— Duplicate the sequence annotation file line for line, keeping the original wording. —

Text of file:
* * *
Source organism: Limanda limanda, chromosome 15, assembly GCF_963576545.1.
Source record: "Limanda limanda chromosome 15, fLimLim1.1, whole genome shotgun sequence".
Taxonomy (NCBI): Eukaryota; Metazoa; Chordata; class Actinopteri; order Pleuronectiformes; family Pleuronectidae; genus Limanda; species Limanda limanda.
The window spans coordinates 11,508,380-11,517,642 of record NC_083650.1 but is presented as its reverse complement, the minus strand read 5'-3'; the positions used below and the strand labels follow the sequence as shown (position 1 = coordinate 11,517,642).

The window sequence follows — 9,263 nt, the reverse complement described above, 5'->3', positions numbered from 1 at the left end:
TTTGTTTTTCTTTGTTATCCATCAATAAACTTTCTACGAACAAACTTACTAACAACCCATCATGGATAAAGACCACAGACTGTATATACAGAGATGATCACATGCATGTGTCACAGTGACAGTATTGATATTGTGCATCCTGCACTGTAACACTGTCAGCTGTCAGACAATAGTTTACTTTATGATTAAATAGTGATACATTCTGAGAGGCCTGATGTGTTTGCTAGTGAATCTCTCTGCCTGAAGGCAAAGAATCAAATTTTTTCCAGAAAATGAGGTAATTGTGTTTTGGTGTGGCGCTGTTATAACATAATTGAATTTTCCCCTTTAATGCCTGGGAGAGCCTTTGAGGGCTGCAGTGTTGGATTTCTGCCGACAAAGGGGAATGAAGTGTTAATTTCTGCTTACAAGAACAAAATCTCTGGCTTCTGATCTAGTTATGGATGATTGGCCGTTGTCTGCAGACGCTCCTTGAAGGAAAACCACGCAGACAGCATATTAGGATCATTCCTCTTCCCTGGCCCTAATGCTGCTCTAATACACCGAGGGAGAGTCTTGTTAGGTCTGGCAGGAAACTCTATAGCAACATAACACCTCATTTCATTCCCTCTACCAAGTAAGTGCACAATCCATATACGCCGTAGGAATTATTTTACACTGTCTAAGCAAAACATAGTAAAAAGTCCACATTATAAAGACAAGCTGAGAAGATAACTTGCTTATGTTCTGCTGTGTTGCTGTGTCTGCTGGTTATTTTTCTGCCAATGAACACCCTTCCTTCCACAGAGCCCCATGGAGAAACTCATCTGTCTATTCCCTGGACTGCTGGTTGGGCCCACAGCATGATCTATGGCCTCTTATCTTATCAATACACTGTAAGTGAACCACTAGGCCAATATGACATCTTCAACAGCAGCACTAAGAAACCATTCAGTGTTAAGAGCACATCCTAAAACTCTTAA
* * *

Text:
Source organism: Limanda limanda, chromosome 15, assembly GCF_963576545.1.
Source record: "Limanda limanda chromosome 15, fLimLim1.1, whole genome shotgun sequence".
Taxonomy (NCBI): Eukaryota; Metazoa; Chordata; class Actinopteri; order Pleuronectiformes; family Pleuronectidae; genus Limanda; species Limanda limanda.
The window spans coordinates 11,508,380-11,517,642 of record NC_083650.1 but is presented as its reverse complement, the minus strand read 5'-3'; the positions used below and the strand labels follow the sequence as shown (position 1 = coordinate 11,517,642).

The window sequence follows — 9,263 nt, the reverse complement described above, 5'->3', positions numbered from 1 at the left end:
TTTGTTTTTCTTTGTTATCCATCAATAAACTTTCTACGAACAAACTTACTAACAACCCATCATGGATAAAGACCACAGACTGTATATACAGAGATGATCACATGCATGTGTCACAGTGACAGTATTGATATTGTGCATCCTGCACTGTAACACTGTCAGCTGTCAGACAATAGTTTACTTTATGATTAAATAGTGATACATTCTGAGAGGCCTGATGTGTTTGCTAGTGAATCTCTCTGCCTGAAGGCAAAGAATCAAATTTTTTCCAGAAAATGAGGTAATTGTGTTTTGGTGTGGCGCTGTTATAACATAATTGAATTTTCCCCTTTAATGCCTGGGAGAGCCTTTGAGGGCTGCAGTGTTGGATTTCTGCCGACAAAGGGGAATGAAGTGTTAATTTCTGCTTACAAGAACAAAATCTCTGGCTTCTGATCTAGTTATGGATGATTGGCCGTTGTCTGCAGACGCTCCTTGAAGGAAAACCACGCAGACAGCATATTAGGATCATTCCTCTTCCCTGGCCCTAATGCTGCTCTAATACACCGAGGGAGAGTCTTGTTAGGTCTGGCAGGAAACTCTATAGCAACATAACACCTCATTTCATTCCCTCTACCAAGTAAGTGCACAATCCATATACGCCGTAGGAATTATTTTACACTGTCTAAGCAAAACATAGTAAAAAGTCCACATTATAAAGACAAGCTGAGAAGATAACTTGCTTATGTTCTGCTGTGTTGCTGTGTCTGCTGGTTATTTTTCTGCCAATGAACACCCTTCCTTCCACAGAGCCCCATGGAGAAACTCATCTGTCTATTCCCTGGACTGCTGGTTGGGCCCACAGCATGATCTATGGCCTCTTATCTTATCAATACACTGTAAGTGAACCACTAGGCCAATATGACATCTTCAACAGCAGCACTAAGAAACCATTCAGTGTTAAGAGCACATCCTAAAACTCTTAA